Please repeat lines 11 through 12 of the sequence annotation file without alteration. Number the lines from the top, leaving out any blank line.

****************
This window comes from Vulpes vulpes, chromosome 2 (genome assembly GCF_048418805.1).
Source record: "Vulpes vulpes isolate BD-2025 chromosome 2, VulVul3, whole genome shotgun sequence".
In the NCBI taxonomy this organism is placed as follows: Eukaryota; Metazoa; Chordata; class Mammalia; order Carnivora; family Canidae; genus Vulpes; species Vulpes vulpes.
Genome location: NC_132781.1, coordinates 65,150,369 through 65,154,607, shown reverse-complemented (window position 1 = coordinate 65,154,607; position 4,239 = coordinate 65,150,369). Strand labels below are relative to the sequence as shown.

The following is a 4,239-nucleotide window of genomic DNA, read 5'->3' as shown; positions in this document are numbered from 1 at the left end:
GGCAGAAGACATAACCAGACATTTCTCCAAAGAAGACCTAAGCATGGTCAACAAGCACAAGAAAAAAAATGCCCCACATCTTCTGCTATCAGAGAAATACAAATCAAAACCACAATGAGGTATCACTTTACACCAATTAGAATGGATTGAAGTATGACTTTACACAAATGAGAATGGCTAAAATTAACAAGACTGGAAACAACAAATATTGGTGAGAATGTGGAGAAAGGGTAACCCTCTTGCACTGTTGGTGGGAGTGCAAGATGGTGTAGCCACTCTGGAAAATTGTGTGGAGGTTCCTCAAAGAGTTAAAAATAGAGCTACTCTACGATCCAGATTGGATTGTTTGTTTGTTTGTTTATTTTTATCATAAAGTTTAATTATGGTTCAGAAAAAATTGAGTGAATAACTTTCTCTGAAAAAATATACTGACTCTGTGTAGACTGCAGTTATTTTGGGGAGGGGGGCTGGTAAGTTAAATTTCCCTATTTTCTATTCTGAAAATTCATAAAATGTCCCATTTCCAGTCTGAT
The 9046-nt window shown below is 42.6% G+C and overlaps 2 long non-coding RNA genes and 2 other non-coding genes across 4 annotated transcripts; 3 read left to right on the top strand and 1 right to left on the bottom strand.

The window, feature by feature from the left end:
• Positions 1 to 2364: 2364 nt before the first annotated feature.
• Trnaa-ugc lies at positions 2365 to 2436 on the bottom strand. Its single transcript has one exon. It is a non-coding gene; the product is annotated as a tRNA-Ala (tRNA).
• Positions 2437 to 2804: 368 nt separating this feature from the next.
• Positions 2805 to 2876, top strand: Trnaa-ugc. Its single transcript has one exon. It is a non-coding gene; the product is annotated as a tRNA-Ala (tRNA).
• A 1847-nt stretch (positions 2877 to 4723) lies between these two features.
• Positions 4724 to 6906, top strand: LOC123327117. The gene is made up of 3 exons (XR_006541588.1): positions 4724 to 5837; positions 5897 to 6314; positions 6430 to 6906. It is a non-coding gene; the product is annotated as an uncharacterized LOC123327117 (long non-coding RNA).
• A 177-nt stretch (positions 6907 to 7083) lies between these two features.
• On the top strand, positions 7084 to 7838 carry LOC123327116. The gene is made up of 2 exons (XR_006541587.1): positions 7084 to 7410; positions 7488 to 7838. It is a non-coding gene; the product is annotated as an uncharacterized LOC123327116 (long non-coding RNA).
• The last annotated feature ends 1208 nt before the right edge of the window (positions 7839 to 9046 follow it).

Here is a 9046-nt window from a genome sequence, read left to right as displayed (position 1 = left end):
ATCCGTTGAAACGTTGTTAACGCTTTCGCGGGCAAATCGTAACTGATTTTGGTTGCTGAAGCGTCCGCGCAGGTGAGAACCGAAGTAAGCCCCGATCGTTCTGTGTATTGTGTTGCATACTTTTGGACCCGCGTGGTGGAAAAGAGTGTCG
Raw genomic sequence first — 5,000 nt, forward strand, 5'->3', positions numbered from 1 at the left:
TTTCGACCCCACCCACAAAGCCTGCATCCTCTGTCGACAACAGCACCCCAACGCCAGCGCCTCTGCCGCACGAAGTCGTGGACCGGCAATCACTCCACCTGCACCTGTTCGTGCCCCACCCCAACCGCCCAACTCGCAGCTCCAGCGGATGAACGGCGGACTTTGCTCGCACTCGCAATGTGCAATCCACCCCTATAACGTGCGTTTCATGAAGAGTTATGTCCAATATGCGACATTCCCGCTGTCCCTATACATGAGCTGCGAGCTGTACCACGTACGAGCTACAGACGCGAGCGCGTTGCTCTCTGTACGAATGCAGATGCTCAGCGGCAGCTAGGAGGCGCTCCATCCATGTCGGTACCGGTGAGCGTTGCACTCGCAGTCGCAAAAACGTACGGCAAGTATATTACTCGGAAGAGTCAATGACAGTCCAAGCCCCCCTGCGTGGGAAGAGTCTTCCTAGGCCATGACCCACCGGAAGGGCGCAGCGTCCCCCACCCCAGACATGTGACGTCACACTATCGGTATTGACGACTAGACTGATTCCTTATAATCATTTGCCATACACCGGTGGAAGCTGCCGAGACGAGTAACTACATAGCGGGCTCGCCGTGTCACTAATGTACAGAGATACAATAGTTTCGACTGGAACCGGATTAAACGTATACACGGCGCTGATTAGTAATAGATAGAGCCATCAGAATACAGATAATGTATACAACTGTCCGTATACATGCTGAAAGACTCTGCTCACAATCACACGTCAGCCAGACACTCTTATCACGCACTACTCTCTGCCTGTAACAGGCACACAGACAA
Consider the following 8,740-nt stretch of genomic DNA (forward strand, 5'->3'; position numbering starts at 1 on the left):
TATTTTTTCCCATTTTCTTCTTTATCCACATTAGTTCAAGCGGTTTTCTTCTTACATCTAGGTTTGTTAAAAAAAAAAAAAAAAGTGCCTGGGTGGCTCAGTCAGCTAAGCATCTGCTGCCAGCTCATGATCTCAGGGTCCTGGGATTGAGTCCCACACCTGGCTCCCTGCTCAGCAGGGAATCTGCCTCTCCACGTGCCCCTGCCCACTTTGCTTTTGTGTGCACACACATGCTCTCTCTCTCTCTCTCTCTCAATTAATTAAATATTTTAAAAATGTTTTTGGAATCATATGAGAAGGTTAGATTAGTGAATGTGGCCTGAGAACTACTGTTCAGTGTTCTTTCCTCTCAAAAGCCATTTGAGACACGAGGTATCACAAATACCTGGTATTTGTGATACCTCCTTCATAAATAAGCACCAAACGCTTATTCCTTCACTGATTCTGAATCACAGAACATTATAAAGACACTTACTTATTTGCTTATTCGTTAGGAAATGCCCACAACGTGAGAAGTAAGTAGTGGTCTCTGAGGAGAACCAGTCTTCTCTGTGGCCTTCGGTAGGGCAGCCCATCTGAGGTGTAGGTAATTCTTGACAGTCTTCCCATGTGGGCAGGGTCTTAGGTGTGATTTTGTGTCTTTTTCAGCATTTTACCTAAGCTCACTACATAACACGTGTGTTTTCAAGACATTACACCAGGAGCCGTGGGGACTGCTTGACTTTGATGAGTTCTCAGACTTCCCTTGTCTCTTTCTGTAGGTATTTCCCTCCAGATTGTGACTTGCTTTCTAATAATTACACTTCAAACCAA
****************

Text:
• Positions 2437 to 2804: 368 nt separating this feature from the next.
• Positions 2805 to 2876, top strand: Trnaa-ugc. Its single transcript has one exon. It is a non-coding gene; the product is annotated as a tRNA-Ala (tRNA).